Thursday, August 7, 2014
According to the Center for Biological Diversity's Randy Serraglio (yes, that Serraglio, a past Tucson Weekly contributor and columnist), the Tucson-based organization sent a letter yesterday urging U.S. Fish and Wildlife Service to "again take an in-depth look at how the proposed Rosemont copper mine in southern Arizona will affect endangered species, including jaguars, ocelots and rare fish. Agency scientists, in earlier drafts of their 'biological opinion' of the project, concluded the mine would not be compatible with endangered animals in the area, including the only jaguar known to be living in the United States. That conclusion was later reversed by a supervisor. The Service, though, announced earlier this year it would revisit that opinion in the face of new information"
Go here to read the letter sent to Benjamin Tuggle, U.S. Fish and Wildlife Service's regional director.
More from Serraglio:
“The science is clear: The Rosemont Mine cannot coexist with jaguars, ocelots and other endangered wildlife whose survival is on the line,” said Randy Serraglio, a conservation advocate with the Center. “The agency’s own scientists agreed repeatedly in draft opinions that the mine would cause unacceptable harm to the jaguar, but they were overruled by a supervisor for dubious reasons.”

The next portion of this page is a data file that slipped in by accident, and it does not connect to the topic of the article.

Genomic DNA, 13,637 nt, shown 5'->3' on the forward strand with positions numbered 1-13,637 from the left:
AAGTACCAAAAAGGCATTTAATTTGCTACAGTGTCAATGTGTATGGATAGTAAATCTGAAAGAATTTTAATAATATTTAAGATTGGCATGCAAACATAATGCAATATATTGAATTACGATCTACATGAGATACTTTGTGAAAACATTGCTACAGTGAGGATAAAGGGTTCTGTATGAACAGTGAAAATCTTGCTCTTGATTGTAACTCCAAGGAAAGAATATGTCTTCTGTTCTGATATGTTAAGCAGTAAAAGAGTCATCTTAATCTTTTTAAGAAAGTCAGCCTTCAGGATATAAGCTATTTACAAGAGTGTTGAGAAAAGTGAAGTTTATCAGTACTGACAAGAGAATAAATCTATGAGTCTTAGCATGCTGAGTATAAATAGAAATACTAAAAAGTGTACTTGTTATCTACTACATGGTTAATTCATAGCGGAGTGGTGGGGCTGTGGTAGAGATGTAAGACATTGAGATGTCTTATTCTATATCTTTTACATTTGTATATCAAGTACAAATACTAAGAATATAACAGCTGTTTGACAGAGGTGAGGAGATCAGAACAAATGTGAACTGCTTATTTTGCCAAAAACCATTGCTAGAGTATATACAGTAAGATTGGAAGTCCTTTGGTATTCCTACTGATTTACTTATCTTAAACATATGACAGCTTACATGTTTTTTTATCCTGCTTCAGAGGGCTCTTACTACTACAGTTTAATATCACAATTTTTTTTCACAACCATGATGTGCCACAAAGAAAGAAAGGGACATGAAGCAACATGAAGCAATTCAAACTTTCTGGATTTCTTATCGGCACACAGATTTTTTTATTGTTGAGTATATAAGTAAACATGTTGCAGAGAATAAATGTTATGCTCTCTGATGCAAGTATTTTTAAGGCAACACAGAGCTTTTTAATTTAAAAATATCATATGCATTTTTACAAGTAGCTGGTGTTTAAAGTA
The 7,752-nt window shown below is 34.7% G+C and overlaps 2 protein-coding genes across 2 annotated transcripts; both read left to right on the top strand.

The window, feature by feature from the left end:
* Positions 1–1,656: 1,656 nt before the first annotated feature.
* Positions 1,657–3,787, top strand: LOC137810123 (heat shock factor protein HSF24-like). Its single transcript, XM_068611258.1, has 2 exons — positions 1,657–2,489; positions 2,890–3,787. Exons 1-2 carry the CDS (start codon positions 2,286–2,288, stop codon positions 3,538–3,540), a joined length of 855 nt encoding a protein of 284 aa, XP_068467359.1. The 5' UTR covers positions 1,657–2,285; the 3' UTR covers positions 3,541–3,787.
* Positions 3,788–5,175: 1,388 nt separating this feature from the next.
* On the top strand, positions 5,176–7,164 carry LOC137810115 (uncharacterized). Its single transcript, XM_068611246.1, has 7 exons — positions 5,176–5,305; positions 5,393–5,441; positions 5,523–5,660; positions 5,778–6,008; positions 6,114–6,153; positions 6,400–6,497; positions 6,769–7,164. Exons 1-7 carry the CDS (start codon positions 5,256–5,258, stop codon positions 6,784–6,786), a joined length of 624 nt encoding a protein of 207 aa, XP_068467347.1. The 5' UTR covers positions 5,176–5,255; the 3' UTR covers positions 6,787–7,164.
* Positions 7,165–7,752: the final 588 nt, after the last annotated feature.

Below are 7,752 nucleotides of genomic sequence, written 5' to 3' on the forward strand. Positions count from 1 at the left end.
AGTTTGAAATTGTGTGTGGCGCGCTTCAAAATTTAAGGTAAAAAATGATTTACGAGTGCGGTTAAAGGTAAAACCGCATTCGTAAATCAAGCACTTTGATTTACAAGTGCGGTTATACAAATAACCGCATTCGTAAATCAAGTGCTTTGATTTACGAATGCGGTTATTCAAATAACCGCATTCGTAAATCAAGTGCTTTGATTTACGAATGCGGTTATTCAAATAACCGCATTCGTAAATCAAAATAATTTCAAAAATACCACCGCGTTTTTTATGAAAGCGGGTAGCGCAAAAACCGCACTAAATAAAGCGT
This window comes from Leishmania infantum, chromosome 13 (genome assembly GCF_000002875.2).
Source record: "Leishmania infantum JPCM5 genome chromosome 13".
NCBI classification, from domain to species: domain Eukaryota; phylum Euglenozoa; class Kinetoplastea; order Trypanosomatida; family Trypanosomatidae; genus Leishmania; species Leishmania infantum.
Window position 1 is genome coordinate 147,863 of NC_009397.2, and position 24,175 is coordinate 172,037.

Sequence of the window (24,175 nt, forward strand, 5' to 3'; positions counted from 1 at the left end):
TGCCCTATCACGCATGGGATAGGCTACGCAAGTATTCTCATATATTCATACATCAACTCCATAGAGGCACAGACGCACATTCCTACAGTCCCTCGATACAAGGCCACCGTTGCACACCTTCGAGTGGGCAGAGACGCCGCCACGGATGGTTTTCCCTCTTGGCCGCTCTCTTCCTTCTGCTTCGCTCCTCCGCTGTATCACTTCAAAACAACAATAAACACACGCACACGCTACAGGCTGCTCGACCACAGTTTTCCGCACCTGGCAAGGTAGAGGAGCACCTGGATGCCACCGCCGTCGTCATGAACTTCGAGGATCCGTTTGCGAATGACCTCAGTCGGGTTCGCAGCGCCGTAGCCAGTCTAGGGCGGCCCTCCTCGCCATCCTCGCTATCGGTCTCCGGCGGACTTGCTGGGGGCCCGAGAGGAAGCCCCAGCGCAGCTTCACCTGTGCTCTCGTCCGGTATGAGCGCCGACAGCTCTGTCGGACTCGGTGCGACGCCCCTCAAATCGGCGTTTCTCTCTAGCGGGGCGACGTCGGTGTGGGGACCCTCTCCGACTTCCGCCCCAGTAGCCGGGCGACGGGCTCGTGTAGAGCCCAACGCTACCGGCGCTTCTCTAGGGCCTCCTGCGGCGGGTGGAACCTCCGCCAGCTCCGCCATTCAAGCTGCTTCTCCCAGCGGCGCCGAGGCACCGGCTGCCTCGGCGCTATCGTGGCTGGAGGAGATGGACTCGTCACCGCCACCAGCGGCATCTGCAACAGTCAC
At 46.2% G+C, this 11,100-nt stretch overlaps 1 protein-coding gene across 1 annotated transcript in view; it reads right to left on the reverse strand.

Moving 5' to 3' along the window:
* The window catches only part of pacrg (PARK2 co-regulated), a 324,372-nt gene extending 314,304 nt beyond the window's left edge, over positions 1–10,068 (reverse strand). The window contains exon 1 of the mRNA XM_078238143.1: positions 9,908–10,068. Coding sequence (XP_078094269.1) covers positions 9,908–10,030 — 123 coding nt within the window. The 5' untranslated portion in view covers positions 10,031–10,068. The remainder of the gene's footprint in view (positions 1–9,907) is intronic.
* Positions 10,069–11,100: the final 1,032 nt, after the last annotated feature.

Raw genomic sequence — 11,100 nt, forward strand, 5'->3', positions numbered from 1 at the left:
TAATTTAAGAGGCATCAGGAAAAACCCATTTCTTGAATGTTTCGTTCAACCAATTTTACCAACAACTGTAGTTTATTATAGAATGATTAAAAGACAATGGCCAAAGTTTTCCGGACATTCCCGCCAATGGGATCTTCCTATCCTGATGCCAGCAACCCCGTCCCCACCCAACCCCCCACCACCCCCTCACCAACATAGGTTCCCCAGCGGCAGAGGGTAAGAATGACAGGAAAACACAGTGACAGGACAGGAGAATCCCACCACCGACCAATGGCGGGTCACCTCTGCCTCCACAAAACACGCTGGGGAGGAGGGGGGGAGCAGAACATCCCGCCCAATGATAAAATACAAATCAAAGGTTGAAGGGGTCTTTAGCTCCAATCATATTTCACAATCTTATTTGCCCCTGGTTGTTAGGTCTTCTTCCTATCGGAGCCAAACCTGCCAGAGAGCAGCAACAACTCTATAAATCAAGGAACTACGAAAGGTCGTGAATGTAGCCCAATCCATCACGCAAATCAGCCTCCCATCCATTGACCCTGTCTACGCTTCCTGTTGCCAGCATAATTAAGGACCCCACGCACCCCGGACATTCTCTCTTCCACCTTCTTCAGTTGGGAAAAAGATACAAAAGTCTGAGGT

The Rosemont Mine would directly destroy thousands of acres of public land in the Coronado National Forest officially designated as critical habitat essential to the survival and recovery of U.S. jaguars. And hydrological analyses have determined that insatiable groundwater pumping by the mine would create a permanent hydraulic sink that threatens to damage or dry up nearby Cienega Creek, a designated “outstanding water of the United States” that provides critical habitat for endangered Chiricahua leopard frog and two fish, Gila chub and Gila topminnow.
“Aquatic species such as endangered fish and frogs have nowhere to go if the Rosemont Mine sucks the life out of the creek where they live,” said Serraglio, adding that the Cienega Creek watershed also contributes 20 percent of the annual natural recharge to the aquifer that provides Tucson’s groundwater supply. “The permanent damage Rosemont would cause to our water security is not worth any amount of copper.”
“The Service’s earlier decision to ignore the conclusions of its own scientists and give a free pass to the Rosemont Mine appears to be the latest example of the Obama administration’s disturbing tendency to allow politics to trump science,” said Serraglio. “We’re encouraged that the Service has chosen to revisit its mistaken opinion on Rosemont, but we’re also very concerned that politics will continue to muddy the waters when it comes to decisions affecting America’s most endangered wildlife.”